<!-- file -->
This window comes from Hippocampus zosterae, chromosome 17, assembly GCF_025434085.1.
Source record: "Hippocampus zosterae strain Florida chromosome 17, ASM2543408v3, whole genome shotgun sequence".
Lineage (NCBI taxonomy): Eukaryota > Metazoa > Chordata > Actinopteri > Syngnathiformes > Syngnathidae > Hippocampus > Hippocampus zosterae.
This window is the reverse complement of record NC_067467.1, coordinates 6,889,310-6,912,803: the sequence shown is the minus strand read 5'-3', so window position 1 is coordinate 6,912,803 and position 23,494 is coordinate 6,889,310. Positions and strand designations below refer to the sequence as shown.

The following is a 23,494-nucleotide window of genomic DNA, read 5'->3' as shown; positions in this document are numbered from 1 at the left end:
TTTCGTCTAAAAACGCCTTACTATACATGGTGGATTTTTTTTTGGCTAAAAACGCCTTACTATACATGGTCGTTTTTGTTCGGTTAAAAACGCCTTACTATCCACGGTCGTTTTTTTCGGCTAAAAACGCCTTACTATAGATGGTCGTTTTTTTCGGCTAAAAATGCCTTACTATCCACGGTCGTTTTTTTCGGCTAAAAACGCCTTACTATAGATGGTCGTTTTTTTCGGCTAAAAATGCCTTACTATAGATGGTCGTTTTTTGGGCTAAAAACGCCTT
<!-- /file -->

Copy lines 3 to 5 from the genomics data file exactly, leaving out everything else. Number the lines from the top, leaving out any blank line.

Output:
Lineage (NCBI taxonomy): Eukaryota > Metazoa > Chordata > Actinopteri > Syngnathiformes > Syngnathidae > Hippocampus > Hippocampus zosterae.
This window is the reverse complement of record NC_067467.1, coordinates 6,889,310-6,912,803: the sequence shown is the minus strand read 5'-3', so window position 1 is coordinate 6,912,803 and position 23,494 is coordinate 6,889,310. Positions and strand designations below refer to the sequence as shown.

The following is a 23,494-nucleotide window of genomic DNA, read 5'->3' as shown; positions in this document are numbered from 1 at the left end: